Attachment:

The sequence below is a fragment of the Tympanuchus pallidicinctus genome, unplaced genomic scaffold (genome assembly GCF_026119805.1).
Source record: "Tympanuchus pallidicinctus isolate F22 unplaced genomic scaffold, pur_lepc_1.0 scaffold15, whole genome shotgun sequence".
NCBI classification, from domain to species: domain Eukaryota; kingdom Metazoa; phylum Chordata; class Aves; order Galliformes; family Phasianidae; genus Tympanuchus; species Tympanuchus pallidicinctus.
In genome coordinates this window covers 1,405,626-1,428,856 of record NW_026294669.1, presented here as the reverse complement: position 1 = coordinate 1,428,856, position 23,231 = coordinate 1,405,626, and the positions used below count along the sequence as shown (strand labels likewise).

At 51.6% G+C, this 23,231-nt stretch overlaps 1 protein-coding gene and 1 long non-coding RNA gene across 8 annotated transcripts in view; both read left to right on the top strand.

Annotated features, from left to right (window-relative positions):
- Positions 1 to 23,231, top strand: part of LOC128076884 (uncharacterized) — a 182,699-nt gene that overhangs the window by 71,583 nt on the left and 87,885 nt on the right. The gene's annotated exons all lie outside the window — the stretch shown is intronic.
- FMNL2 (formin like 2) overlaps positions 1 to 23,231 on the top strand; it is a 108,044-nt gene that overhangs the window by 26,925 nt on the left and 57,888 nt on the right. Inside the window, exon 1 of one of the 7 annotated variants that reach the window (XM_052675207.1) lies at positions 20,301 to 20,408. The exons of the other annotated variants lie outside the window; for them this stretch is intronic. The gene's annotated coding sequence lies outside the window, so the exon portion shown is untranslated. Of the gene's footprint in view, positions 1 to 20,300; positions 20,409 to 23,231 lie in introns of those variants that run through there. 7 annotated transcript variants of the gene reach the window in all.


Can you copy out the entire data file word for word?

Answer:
The sequence below is a fragment of the Tympanuchus pallidicinctus genome, unplaced genomic scaffold (genome assembly GCF_026119805.1).
Source record: "Tympanuchus pallidicinctus isolate F22 unplaced genomic scaffold, pur_lepc_1.0 scaffold15, whole genome shotgun sequence".
NCBI classification, from domain to species: domain Eukaryota; kingdom Metazoa; phylum Chordata; class Aves; order Galliformes; family Phasianidae; genus Tympanuchus; species Tympanuchus pallidicinctus.
In genome coordinates this window covers 1,405,626-1,428,856 of record NW_026294669.1, presented here as the reverse complement: position 1 = coordinate 1,428,856, position 23,231 = coordinate 1,405,626, and the positions used below count along the sequence as shown (strand labels likewise).

At 51.6% G+C, this 23,231-nt stretch overlaps 1 protein-coding gene and 1 long non-coding RNA gene across 8 annotated transcripts in view; both read left to right on the top strand.

Annotated features, from left to right (window-relative positions):
- Positions 1 to 23,231, top strand: part of LOC128076884 (uncharacterized) — a 182,699-nt gene that overhangs the window by 71,583 nt on the left and 87,885 nt on the right. The gene's annotated exons all lie outside the window — the stretch shown is intronic.
- FMNL2 (formin like 2) overlaps positions 1 to 23,231 on the top strand; it is a 108,044-nt gene that overhangs the window by 26,925 nt on the left and 57,888 nt on the right. Inside the window, exon 1 of one of the 7 annotated variants that reach the window (XM_052675207.1) lies at positions 20,301 to 20,408. The exons of the other annotated variants lie outside the window; for them this stretch is intronic. The gene's annotated coding sequence lies outside the window, so the exon portion shown is untranslated. Of the gene's footprint in view, positions 1 to 20,300; positions 20,409 to 23,231 lie in introns of those variants that run through there. 7 annotated transcript variants of the gene reach the window in all.